While the US government must take responsibility for opening its archives, there is also a role for other governments, NGOs, and academic institutions to support this work. A striking example was the solidarity shown by the municipal government of Girona in Catalonia and the NGO SwissPeace in Switzerland, who have digitised and stored crucial audio, video, and documentary records from the RMI Nuclear Claims Tribunal.

Marshallese want more studies on the health and environmental impacts of nuclear weapons, but also want to control the research agenda. The NNC has expressed concern about unethical practices by some overseas academics and scientists, noting “the Marshallese people and land is often violently exploited by outsiders who use the Marshall Islands to advance their own interests, careers, learning, or power. The exploitive and extractive activities reached an apex during the testing program, but these practices are not limited to the past, nor only to US Government researchers.”

In response, the commission has adopted protocols requiring researchers to engage in ethical research, seek local permissions, conduct ethics reviews, and make written commitments on post-research data transfer.

In 2019, RMI won a seat on the United Nations Human Rights Council, an opportunity to raise international awareness about human rights and nuclear legacies. In October 2022, the Human Rights Council adopted a resolution recognising the need for greater technical assistance and capacity-building for this task. Mandated by this UN resolution, international law expert Raphael Pangalangan is currently conducting a study on the human rights implications of historic nuclear testing in the islands.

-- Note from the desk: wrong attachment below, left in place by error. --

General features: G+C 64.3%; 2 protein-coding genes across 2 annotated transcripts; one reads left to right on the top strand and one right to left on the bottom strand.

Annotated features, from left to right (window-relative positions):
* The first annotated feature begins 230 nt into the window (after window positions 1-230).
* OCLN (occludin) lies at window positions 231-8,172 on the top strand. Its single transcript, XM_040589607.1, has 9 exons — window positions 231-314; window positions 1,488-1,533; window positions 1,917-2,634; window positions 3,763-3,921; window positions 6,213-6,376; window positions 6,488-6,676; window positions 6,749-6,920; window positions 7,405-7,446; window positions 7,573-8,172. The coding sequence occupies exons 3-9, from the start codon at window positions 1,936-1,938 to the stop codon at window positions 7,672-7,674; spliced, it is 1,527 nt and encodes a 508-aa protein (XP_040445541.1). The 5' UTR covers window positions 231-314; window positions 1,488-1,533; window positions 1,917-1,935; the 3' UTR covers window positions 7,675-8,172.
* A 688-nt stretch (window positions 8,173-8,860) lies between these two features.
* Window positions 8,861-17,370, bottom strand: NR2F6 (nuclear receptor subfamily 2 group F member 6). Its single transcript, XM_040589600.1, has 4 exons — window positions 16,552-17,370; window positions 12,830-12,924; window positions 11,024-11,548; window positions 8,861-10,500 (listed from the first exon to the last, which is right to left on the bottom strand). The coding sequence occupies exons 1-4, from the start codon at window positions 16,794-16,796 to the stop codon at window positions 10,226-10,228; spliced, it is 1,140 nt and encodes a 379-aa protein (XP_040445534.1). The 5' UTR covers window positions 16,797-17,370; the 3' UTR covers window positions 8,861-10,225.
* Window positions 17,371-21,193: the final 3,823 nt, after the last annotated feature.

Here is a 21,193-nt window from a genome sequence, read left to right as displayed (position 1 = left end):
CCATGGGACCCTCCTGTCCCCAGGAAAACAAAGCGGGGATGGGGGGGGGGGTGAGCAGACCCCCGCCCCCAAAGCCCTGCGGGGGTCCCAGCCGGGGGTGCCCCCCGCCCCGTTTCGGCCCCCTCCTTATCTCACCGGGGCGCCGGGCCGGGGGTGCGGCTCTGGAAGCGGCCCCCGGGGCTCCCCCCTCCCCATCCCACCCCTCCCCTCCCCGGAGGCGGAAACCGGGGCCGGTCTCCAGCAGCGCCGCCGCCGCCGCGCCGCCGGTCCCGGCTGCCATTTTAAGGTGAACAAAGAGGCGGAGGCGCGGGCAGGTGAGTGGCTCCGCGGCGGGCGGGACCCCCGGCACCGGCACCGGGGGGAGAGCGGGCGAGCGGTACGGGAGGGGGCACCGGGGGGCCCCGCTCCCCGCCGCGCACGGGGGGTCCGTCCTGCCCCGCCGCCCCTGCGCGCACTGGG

Climate / nuclear nexus

As conflicts rage in Europe and the Middle East, the danger of nuclear war remains a constant shadow over humanity. But across the Pacific, low-lying atoll nations face another existential threat: climate-related sea-level rise, storm surges and damage to water and food security.

The RMI National Adaptation Plan (NAP), launched at COP28 in December 2023, draws explicit connections between nuclear legacies and the changing environmental conditions driven by climate change.